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[tcpcrypt-dev] tcpcrypt userland tests 3 and 6 fail
Daniel Kahn Gillmor
dkg at fifthhorseman.net
Wed Jul 23 10:26:50 PDT 2014
On 07/23/2014 01:16 PM, Andrea Bittau wrote:
> It'd be great if you can write some man pages.
are you OK with my adding simple documentation as -h/--help and
-v/--version flags in the binaries themselves, or would you prefer
external .pod (or other syntax) that can be converted to man?
> The key components are tcpcryptd, launch_tcpcryptd.sh and
> libtcpcrypt.so (so people can get the session ID and start using
> tcpcrypt for authentication). tcnetstat is really nice to have for
> debugging. test/tcpcrypt is not critical I think. That was more for
> getting the numbers for the paper. A port of netcat that prints the
> session ID would be cool.
if we can get the package into debian, we should be able to start
supplying patches to other packages to see if we can get them ported by
default. That's a little ways away in the future, though :)
> Totally. I wonder whether it should call launch_tcpcryptd.sh or in
> fact we should get rid of the script entirely and just use init
> scripts. After all, it's all OS-dependent so init scripts might be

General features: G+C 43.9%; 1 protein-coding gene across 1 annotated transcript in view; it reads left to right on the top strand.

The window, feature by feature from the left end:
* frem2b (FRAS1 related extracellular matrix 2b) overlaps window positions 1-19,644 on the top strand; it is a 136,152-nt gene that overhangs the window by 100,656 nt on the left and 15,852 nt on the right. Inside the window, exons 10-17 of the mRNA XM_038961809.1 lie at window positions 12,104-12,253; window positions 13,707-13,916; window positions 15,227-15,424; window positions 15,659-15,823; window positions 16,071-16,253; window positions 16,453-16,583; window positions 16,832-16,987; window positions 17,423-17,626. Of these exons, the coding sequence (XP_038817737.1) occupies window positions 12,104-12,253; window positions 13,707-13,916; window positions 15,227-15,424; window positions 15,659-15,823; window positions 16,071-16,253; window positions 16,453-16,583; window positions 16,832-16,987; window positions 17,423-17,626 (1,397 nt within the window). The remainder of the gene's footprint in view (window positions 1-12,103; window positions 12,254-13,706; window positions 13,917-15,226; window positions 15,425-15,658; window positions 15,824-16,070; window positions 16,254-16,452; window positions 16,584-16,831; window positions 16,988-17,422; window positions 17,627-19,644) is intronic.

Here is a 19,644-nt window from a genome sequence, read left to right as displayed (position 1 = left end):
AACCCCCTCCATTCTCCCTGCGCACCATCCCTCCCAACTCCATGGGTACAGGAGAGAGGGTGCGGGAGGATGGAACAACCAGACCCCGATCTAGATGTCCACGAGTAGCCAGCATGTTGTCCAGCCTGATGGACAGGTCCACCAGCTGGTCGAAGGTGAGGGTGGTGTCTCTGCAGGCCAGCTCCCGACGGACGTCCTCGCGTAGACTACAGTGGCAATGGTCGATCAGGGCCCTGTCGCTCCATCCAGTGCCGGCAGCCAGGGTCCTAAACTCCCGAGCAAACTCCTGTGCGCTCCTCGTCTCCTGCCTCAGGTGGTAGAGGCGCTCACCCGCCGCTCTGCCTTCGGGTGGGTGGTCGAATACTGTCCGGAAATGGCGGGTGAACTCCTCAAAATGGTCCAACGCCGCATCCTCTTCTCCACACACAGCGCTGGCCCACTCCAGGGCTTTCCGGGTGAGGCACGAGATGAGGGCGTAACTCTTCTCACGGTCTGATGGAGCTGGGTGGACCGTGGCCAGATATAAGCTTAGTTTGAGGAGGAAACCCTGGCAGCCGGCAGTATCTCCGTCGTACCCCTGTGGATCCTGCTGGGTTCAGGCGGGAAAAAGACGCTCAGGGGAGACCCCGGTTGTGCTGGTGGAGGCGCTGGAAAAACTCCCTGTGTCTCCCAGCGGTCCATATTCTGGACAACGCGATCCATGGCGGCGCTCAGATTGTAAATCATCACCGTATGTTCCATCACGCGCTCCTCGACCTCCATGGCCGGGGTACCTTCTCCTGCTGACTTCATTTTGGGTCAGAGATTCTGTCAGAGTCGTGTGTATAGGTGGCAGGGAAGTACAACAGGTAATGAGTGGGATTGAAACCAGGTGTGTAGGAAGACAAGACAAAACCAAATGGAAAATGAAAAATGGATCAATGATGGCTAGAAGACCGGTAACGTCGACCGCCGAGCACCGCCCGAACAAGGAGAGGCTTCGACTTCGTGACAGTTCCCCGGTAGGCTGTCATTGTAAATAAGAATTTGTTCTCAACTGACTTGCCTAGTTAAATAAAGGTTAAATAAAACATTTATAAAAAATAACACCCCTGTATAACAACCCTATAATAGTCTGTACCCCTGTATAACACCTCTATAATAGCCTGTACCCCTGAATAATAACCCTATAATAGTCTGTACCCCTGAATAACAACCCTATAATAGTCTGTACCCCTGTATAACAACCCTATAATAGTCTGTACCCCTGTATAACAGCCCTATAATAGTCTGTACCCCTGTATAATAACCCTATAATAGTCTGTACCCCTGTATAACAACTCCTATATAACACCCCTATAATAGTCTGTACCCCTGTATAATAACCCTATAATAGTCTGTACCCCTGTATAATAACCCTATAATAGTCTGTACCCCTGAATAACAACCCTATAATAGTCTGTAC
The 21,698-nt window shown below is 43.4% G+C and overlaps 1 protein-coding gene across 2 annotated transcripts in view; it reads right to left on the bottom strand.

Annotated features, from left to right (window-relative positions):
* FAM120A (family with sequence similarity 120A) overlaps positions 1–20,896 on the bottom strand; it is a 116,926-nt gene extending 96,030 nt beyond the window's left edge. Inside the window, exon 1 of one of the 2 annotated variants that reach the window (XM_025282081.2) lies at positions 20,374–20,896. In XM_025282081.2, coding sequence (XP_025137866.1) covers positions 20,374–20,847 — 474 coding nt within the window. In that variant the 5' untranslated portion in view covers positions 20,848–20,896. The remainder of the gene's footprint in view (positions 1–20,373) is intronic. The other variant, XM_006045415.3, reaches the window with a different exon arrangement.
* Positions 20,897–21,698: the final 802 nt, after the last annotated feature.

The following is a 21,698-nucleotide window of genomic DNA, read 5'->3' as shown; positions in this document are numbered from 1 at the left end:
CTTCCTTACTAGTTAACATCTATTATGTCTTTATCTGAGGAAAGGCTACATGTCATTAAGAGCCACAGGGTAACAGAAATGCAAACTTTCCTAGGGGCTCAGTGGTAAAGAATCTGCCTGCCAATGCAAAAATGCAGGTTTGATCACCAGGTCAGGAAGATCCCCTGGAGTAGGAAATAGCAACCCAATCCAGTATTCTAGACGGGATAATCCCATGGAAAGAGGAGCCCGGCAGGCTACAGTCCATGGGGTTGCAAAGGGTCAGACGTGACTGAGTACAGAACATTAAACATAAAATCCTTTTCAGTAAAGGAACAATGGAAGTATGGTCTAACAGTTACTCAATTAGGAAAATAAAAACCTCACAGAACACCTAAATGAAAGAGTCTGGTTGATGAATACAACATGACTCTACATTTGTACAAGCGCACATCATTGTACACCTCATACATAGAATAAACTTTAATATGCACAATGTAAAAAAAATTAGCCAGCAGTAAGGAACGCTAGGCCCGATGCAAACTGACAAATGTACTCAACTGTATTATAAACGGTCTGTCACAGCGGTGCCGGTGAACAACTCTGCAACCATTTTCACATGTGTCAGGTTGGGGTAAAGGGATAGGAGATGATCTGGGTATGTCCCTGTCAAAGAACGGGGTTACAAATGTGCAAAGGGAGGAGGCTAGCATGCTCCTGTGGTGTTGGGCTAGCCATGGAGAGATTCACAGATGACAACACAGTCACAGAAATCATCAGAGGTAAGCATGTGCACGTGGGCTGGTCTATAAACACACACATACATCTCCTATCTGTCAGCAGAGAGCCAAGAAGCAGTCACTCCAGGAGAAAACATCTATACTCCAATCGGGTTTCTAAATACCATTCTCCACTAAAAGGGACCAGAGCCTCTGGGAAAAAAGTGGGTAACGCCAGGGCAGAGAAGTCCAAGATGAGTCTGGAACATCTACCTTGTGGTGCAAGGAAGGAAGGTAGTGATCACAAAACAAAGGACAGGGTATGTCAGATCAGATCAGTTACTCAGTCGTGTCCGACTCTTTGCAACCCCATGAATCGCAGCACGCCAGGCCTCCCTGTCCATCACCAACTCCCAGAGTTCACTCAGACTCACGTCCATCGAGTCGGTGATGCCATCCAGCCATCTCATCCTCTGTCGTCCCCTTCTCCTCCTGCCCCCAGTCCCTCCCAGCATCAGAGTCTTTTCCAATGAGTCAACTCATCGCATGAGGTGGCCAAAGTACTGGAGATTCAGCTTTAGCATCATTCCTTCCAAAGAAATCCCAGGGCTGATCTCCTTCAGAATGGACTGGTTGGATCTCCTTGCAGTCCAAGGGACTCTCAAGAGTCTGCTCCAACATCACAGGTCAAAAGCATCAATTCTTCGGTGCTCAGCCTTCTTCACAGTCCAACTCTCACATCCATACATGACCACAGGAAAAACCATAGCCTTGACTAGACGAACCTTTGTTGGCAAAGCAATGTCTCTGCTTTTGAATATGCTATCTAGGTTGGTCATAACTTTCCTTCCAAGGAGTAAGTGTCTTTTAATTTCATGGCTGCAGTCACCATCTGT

> best? I suggest using the OS init scripts and launching tcpcryptd
> One thing I want to keep though: if tcpcryptd crashes, the firewall
> rules should be reset to avoid network blockage. That's the night
> thing of launch_tcpcryptd.sh. So maybe we do need a script after all.
> I'm not sure how to accomplish this with the init scripts. If it's
> not possible, then the init script should call launch_tcpcryptd.sh.
I'm definitely aware of these concerns, and want to make sure we treat
them sensibly. That's why i actually want to ship tcpcryptd separately
first, and sort out the details of the automated system service later.
for the system service, i think starting with systemd and then dealing
with sysvinit is a reasonable way to go (though if someone else wants to
write up a sysvinit initscript, i'd be happy incorporate it too).
> Yes we should focus on the userspace. We actually had people (and
> companies) contact us saying that they'd deploy the user space version
> but not the kernel! So there's a lot of interest in the userspace
i find that a little weird, but i do understand the unwillingness to
tamper with the kernel without more testing and experience.
> The kernel version is outdated at this time.
ah, too bad. Maybe we can try to get that polished up once we've sorted
out the userspace daemon.
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